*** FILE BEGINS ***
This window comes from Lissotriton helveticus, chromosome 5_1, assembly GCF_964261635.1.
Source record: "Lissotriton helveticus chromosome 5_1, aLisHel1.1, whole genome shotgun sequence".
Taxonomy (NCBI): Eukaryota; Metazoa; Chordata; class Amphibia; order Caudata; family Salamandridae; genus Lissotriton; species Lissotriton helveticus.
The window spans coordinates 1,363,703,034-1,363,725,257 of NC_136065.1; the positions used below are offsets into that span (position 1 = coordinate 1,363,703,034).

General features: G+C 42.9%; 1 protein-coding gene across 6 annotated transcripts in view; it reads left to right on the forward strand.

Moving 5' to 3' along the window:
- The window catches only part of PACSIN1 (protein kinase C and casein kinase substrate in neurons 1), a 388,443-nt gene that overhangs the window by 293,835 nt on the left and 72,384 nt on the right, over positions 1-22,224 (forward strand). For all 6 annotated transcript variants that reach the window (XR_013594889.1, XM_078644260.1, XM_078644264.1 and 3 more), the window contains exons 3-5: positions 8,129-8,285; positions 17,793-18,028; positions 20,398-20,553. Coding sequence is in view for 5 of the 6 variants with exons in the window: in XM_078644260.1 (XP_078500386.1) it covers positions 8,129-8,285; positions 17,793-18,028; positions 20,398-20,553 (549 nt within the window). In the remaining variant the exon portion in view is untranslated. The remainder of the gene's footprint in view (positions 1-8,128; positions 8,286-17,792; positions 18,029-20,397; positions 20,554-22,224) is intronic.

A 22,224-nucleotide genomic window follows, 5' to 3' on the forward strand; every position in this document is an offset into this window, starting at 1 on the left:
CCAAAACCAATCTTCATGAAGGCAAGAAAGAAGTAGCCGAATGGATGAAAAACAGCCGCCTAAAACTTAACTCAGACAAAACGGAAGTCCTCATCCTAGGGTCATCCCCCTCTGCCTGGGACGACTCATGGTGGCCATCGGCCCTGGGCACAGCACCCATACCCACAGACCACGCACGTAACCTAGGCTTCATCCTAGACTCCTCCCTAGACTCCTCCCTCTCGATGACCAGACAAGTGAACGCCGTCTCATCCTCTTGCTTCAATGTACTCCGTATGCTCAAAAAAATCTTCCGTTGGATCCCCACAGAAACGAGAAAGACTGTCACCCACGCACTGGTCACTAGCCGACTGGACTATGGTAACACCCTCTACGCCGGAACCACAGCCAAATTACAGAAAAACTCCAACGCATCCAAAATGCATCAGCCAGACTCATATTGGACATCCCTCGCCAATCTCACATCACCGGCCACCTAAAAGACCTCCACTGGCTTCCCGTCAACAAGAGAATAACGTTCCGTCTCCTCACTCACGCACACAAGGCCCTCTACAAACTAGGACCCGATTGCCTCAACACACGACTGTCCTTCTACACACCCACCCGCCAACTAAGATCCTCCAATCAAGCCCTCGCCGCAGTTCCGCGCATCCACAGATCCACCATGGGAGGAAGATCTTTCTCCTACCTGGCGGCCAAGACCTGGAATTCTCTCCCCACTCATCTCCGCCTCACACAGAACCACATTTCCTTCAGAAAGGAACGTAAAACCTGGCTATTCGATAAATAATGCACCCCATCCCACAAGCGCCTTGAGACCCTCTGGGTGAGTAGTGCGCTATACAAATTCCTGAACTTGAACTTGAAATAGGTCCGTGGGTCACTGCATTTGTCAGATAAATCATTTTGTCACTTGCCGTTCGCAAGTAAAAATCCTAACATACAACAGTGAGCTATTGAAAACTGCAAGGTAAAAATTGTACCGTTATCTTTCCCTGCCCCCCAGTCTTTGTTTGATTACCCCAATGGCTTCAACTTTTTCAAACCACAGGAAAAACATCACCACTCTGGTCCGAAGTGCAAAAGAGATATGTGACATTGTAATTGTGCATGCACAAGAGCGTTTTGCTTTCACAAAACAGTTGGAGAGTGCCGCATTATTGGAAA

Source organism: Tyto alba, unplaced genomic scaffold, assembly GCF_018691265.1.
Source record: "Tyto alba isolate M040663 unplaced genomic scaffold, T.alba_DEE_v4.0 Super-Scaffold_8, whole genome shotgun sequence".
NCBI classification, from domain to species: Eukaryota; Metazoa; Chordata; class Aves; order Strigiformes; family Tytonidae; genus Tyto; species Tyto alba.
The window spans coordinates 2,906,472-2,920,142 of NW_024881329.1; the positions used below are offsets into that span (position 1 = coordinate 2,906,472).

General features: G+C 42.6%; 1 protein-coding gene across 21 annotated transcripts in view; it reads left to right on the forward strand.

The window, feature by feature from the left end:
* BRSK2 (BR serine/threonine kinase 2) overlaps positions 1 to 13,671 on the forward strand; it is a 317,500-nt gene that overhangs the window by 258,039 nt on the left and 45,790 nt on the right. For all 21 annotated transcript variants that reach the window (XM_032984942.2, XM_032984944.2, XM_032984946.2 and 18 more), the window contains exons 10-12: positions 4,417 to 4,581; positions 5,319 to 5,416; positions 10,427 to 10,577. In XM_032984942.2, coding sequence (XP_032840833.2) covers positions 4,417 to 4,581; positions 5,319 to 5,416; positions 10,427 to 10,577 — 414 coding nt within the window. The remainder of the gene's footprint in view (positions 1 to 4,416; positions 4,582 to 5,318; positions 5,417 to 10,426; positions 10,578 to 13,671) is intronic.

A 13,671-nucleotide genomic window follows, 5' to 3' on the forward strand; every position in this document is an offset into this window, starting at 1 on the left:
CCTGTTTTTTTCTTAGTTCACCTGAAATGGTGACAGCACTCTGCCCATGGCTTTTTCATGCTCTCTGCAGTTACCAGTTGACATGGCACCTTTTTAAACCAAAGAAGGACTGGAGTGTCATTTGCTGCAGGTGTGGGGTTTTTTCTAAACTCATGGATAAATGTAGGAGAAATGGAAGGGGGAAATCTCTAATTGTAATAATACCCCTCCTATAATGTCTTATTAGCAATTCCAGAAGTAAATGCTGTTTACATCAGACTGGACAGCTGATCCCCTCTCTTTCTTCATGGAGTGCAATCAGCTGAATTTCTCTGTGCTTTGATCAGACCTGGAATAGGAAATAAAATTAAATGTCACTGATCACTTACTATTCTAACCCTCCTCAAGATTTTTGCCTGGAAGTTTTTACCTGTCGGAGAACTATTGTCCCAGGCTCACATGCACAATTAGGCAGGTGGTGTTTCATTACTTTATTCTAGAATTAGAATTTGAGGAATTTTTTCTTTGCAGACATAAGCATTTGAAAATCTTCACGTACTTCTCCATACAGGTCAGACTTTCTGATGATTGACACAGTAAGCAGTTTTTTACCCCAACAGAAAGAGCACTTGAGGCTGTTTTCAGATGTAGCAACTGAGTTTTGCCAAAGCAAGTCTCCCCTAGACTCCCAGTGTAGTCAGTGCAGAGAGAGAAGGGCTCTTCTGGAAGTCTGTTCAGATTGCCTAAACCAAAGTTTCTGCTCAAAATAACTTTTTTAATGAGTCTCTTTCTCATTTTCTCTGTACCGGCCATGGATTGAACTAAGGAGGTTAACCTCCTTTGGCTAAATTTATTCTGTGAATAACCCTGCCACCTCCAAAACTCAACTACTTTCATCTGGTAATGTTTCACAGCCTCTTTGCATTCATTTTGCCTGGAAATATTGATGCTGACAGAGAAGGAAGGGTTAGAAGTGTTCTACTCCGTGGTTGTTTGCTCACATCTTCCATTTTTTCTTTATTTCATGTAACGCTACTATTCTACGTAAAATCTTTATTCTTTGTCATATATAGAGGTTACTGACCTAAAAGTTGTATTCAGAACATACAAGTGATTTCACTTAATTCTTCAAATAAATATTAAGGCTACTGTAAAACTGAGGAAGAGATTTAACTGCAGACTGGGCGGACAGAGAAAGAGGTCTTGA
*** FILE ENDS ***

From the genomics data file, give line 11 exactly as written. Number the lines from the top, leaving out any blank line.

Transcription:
Source record: "Tyto alba isolate M040663 unplaced genomic scaffold, T.alba_DEE_v4.0 Super-Scaffold_8, whole genome shotgun sequence".